Saturday, February 23, 2008
Stand with your feet about shoulder length apart…now step out about 3 inches.
Hold both of your hands up, level with your ears, palms forward….now let your wrist go slightly limp.
Poof your chest up very tall, arching your back so your butt sticks out.
Now start to walk forward, slowly, slamming each foot on the ground slightly harder than you normally would.
Post a very sly and slightly mischievous grin on your face.
Occasionally, and unexpectantly, fall to the floor.
…What if we never learned to walk better than we did at 13 months?
Wednesday, February 20, 2008
F: Run, play, *go hug mom*, climb, shout, *go hug mom*, dance, walk, *go hug mom*, crawl, bang, *go hug mom*.
Sunday, February 17, 2008
D: Tonight I was looking forward to settling in with the boys for a quite night to ourselves. W went out with some friends and I made my favorite dish that I was looking forward to enjoying with the kiddos. The evening was going fine; dinner turned out great, and the boys loved it.
I didn’t let it bother me when O threw his tray on the floor, because the dogs were right there to eat every last morsel up. After dinner, I didn’t let it bother me when O ripped F’s sippy cup out of his hand only to have the lid pop off and spill water all over F’s pants. After all, who needs pants on when it’s just me and the boys having a lazy evening at home.
However, my evening was about to change when I returned from cleaning a few dishes in the kitchen and found Pantless-F’s poopy diaper in the middle of the room with F no where to be found.
To my dismay I soon found two giggling babies under a coffee table in the corner of the room, covered in poo. The poo was not just caked onto the babies but also a few toys and all over the foam mat flooring in the children’s play area. I quickly went into action, throwing the boys into their second bath of the day and hurried along through their bedtime routine downstairs. Back upstairs, for the next 2 hours, everything within reach of the poo-culprit had to be soaked, scrubbed, and hosed down…which is not how I envisioned my lazy evening at home alone to go.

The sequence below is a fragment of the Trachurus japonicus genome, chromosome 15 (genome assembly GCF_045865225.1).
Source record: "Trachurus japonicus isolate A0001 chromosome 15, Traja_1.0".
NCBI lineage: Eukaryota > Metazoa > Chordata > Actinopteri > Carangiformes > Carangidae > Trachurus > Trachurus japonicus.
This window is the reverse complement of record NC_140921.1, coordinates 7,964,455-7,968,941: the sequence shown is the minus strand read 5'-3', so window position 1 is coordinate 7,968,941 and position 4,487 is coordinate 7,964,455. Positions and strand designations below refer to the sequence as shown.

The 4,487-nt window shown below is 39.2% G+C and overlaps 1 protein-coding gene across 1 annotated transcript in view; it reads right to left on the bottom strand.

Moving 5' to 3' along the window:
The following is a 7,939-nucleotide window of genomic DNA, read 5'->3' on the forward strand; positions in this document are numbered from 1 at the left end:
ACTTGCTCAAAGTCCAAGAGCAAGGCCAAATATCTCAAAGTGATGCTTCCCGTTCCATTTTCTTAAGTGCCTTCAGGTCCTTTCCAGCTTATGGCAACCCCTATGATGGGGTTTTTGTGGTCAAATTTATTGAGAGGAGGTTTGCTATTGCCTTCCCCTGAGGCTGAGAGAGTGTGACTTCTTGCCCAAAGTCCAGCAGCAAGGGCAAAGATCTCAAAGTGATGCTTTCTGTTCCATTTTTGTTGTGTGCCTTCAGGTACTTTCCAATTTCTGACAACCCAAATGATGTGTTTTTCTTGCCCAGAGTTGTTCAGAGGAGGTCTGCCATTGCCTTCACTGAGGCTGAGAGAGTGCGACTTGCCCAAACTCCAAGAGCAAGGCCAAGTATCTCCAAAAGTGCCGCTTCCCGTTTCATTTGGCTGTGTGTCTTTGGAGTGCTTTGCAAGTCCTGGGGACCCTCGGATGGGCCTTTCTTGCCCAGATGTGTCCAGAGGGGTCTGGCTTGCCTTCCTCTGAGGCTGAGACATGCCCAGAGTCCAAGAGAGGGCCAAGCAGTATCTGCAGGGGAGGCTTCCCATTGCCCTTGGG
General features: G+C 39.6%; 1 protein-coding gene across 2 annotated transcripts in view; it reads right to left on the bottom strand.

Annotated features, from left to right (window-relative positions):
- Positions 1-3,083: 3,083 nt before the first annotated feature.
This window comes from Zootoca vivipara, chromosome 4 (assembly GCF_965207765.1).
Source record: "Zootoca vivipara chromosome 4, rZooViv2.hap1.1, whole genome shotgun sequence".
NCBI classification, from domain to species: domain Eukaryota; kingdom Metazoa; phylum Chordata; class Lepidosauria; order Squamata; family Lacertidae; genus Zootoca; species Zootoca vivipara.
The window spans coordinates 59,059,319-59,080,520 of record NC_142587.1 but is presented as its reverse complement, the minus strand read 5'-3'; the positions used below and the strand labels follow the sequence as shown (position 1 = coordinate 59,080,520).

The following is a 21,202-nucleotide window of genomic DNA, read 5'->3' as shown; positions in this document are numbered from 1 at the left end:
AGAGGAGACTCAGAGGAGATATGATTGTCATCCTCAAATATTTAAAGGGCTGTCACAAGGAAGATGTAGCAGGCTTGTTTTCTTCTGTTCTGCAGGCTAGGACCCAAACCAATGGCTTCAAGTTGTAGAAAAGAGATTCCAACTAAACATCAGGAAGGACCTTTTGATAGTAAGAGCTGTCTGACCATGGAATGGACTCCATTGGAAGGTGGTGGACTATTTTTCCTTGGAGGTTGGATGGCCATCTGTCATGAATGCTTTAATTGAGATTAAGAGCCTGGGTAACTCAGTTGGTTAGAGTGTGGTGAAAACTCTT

Why did the clean-up take so long, you ask? Have you ever seen a kids play mat such as the Alphabet-Numbers mat? Little did I know that while only covering a 6 ft. square surface of our floor, it has over 100 separate pieces of thin textured foam.
Hours of entertainment for the little ones, yes…but also 2 hours of scrubbing if I ever have a run in with the poo-culprit again. Lesson learned.
Thursday, February 14, 2008
Wednesday, February 13, 2008
~I shake my head and say “stop”. (Trying very hard not to smile and laugh at how stinkin’ cute he is!)
~O turns back to the window, raises the wooden block, turns towards me again…smiles.
~Again, I shake my head, use the sign for “stop” with my hands, and say, “stop”, this time suggesting that he come play with his brother and me.
~O turns towards to window, looks at the block in his hand, looks at the window, shakes his head back and forth, turns towards me and smiles… as he walks over to join his brother and me.
W and I are committed to using positive parenting techniques with our children. This means that we rarely say “no”, but rather… redirect, redirect, redirect. We also try to explain the rules we are trying to teach with simple and consistent phrases such as “too high”, “hot” and “ouch”. This is a lot of work with twins, since there is a lot of running around in different directions. There are times when I’ve been across the room and turn around to find one of the kids into mischief. I have to consciously stop myself from yelling “NO”. It has been explained to me by other twin parents that every time I say "NO", I can plan it hearing it back at me, 10 times more, shouted by two screaming toddlers in a few short months.